5000 volunteers wanted for bipolar disorder study


Friday, 23 November, 2018


5000 volunteers wanted for bipolar disorder study

Five thousand Australian adults who have been treated for bipolar disorder are being asked to participate in a global study into the genetics behind bipolar disorder.

The study, the world’s largest genetic investigation into the chronic illness, is recruiting 100,000 participants worldwide and the Australian arm of the research team is seeking to contribute 5% of the overall study population.1

The Australian Genetics of Bipolar Disorder Study aims to identify the genes that predispose people to bipolar disorder in order to develop more effective, personalised treatments and ultimately, find a cure for the illness.1

The QIMR Berghofer Medical Research Institute (QIMR Berghofer), located in Brisbane, is the base for the Australian arm of the international study with collaborating centres throughout North America and Europe.1

Approximately one in 50 Australians (1.8%) will experience bipolar disorder during their lifetime.2 The complex disorder, which occurs commonly in families, typically results from a combination of genetic and environmental influences.2 Those living with bipolar disorder may be at higher risk of developing other health issues, including alcohol and drug abuse, anxiety, cardiovascular disease, diabetes and obesity.2 They also carry a 15 times greater risk of suicide than the general population, accounting for up to 25% of all suicides.2

According to Professor Nick Martin, Australian study co-Investigator and Head of the Genetic Epidemiology Research Group at QIMR Berghofer, the researchers are seeking male and female Australian volunteers aged 18 and older, who are currently or have been treated in the past for bipolar disorder. Their involvement will allow researchers to shed light on the genes that predispose people to the illness to ultimately develop more personalised treatments.

“There is a strong link between genetics and bipolar disorder. The human genome contains around 20,000 genes3. Although we do not yet know all the genes that influence bipolar, what we do know is how to identify them. We just need a large enough study, performed in the right way, to identify these genes.”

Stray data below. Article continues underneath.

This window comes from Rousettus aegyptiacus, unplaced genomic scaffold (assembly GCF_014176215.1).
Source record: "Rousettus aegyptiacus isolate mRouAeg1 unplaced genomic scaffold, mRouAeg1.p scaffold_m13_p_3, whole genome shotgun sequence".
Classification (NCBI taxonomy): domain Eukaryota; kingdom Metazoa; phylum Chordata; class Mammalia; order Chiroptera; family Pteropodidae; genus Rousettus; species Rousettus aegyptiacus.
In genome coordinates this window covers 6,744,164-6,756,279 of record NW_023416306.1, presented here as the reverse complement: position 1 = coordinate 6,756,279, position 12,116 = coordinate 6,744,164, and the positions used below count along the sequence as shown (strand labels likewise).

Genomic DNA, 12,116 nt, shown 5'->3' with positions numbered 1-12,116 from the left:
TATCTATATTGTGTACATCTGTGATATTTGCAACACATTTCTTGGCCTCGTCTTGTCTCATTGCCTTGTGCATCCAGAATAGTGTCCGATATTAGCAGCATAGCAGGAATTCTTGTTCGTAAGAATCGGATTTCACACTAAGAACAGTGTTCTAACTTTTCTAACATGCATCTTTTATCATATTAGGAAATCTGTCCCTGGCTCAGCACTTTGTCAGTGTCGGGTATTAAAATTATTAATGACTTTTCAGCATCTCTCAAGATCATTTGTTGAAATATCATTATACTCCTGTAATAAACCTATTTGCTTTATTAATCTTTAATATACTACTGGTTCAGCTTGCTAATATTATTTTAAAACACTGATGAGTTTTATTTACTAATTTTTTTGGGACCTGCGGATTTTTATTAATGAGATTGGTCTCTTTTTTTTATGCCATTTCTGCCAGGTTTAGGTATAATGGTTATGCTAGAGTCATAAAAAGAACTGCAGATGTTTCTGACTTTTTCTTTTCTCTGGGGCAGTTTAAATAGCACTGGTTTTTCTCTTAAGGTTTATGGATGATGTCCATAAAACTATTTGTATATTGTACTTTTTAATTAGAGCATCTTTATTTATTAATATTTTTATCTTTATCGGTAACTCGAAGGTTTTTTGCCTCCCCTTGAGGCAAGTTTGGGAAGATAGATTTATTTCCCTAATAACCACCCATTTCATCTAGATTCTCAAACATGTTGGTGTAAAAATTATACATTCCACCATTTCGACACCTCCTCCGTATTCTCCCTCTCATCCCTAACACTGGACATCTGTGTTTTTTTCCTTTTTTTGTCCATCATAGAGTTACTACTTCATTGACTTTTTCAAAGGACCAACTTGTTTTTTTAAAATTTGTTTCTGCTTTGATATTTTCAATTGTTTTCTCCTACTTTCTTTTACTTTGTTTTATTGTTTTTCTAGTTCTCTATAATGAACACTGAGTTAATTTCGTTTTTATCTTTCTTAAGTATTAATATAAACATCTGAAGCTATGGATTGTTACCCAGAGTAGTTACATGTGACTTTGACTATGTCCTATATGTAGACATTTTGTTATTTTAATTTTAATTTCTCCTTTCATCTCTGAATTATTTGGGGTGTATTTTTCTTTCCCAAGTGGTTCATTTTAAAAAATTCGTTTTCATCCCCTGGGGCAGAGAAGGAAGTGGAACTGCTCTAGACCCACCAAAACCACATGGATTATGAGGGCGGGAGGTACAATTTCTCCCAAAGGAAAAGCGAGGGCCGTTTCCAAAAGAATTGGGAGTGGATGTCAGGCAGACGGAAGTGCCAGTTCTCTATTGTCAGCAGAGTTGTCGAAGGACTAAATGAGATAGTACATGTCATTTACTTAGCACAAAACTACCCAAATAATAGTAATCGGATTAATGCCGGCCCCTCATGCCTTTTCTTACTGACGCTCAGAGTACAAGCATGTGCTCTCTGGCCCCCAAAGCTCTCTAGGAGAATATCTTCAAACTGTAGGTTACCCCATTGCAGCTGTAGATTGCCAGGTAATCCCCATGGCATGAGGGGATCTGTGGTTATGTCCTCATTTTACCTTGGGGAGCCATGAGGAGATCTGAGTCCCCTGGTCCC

“Australian research has shown that from the average age of symptom onset (17.5 years), there is a delay of approximately 12.5 years before a diagnosis of bipolar disorder is made4,” said Prof Sarah Medland, Lead Investigator and Head of the Psychiatric Genetics Group, QIMR Berghofer.

“The aim of this study is to increase the number of known genetic risk factors for bipolar disorder, with the aim of being able to develop a risk score that could be used to assess if someone is at risk of going on to develop the illness when they first experience depression or mania. Being able to assess this, and potentially intervene at the first presentation, would have a dramatic effect on the lives of individuals affected by bipolar disorder and their families,” she said.

According to Prof Ian Hickie, AM, study co-Investigator and Co-Director for Health and Policy at Brain and Mind Centre, The University of Sydney, participation in the study is free and simple — volunteers complete a 20-minute online survey, and those who qualify will be asked to donate a saliva sample.1

Study researchers will analyse DNA from saliva samples to identify specific genes associated with bipolar disorder.The knowledge will be used to improve current and develop new treatments for bipolar disorder.1

To volunteer for the Australian Genetics of Bipolar Disorder Study, head to www.geneticsofbipolar.org.au, email gbp@qimrberghofer.edu.au or call 1800 257 179.

References

1. The Australian Genetics of Bipolar Disorder Study. Available at http://geneticsofbipolar.com.au [last accessed July, 2018].

2. Black Dog Institute. Clinical Resources; Bipolar Disorder; What is Bipolar Disorder. Available at: https://blackdoginstitute.org.au/clinicalresources/bipolar-disorder/what-is-bipolar-disorder [last accessed July, 2018].

3. Ezkurdia, I., Juan, D., et al. (2014). Multiple evidence strands suggest that there may be as few as 19,000 human protein-coding genes. Human Molecular Genetics, 23(22), pp.5866-5878.

4. Berk, M., Dodd, S., Callaly, P., Berk, L., Fitzgerald, P., de Castella, A.R., & Kulkarni, J. (2007). History of illness prior to a diagnosis of bipolar disorder or schizoaffective disorder. Journal of Affective Disorders, 103(1-3), 181-186.

Image credit: ©stock.adobe.com/au/andranik 123

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